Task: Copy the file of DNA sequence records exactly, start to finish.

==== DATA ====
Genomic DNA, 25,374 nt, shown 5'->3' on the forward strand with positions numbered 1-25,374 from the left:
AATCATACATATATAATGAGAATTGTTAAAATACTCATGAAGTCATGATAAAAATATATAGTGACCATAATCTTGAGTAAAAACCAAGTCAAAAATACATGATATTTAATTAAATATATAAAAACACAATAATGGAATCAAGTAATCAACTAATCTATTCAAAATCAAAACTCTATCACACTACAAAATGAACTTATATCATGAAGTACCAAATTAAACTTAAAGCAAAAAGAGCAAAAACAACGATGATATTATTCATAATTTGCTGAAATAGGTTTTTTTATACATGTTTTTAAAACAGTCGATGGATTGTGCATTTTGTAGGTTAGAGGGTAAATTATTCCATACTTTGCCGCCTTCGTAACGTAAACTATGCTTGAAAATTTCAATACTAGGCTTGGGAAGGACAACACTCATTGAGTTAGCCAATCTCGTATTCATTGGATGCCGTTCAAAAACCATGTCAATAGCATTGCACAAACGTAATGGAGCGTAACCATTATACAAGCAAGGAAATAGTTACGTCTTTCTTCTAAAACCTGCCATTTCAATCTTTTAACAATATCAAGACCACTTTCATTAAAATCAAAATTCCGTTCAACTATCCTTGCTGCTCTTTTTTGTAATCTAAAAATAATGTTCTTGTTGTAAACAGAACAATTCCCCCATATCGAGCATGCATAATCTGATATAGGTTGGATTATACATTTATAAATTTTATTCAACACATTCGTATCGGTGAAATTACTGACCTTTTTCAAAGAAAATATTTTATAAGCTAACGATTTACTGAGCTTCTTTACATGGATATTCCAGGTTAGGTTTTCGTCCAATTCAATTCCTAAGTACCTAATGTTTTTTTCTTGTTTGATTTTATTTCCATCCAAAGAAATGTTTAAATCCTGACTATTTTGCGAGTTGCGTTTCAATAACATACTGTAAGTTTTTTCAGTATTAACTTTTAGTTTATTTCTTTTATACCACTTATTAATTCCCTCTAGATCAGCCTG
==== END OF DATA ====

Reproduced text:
Genomic DNA, 25,374 nt, shown 5'->3' on the forward strand with positions numbered 1-25,374 from the left:
AATCATACATATATAATGAGAATTGTTAAAATACTCATGAAGTCATGATAAAAATATATAGTGACCATAATCTTGAGTAAAAACCAAGTCAAAAATACATGATATTTAATTAAATATATAAAAACACAATAATGGAATCAAGTAATCAACTAATCTATTCAAAATCAAAACTCTATCACACTACAAAATGAACTTATATCATGAAGTACCAAATTAAACTTAAAGCAAAAAGAGCAAAAACAACGATGATATTATTCATAATTTGCTGAAATAGGTTTTTTTATACATGTTTTTAAAACAGTCGATGGATTGTGCATTTTGTAGGTTAGAGGGTAAATTATTCCATACTTTGCCGCCTTCGTAACGTAAACTATGCTTGAAAATTTCAATACTAGGCTTGGGAAGGACAACACTCATTGAGTTAGCCAATCTCGTATTCATTGGATGCCGTTCAAAAACCATGTCAATAGCATTGCACAAACGTAATGGAGCGTAACCATTATACAAGCAAGGAAATAGTTACGTCTTTCTTCTAAAACCTGCCATTTCAATCTTTTAACAATATCAAGACCACTTTCATTAAAATCAAAATTCCGTTCAACTATCCTTGCTGCTCTTTTTTGTAATCTAAAAATAATGTTCTTGTTGTAAACAGAACAATTCCCCCATATCGAGCATGCATAATCTGATATAGGTTGGATTATACATTTATAAATTTTATTCAACACATTCGTATCGGTGAAATTACTGACCTTTTTCAAAGAAAATATTTTATAAGCTAACGATTTACTGAGCTTCTTTACATGGATATTCCAGGTTAGGTTTTCGTCCAATTCAATTCCTAAGTACCTAATGTTTTTTTCTTGTTTGATTTTATTTCCATCCAAAGAAATGTTTAAATCCTGACTATTTTGCGAGTTGCGTTTCAATAACATACTGTAAGTTTTTTCAGTATTAACTTTTAGTTTATTTCTTTTATACCACTTATTAATTCCCTCTAGATCAGCCTG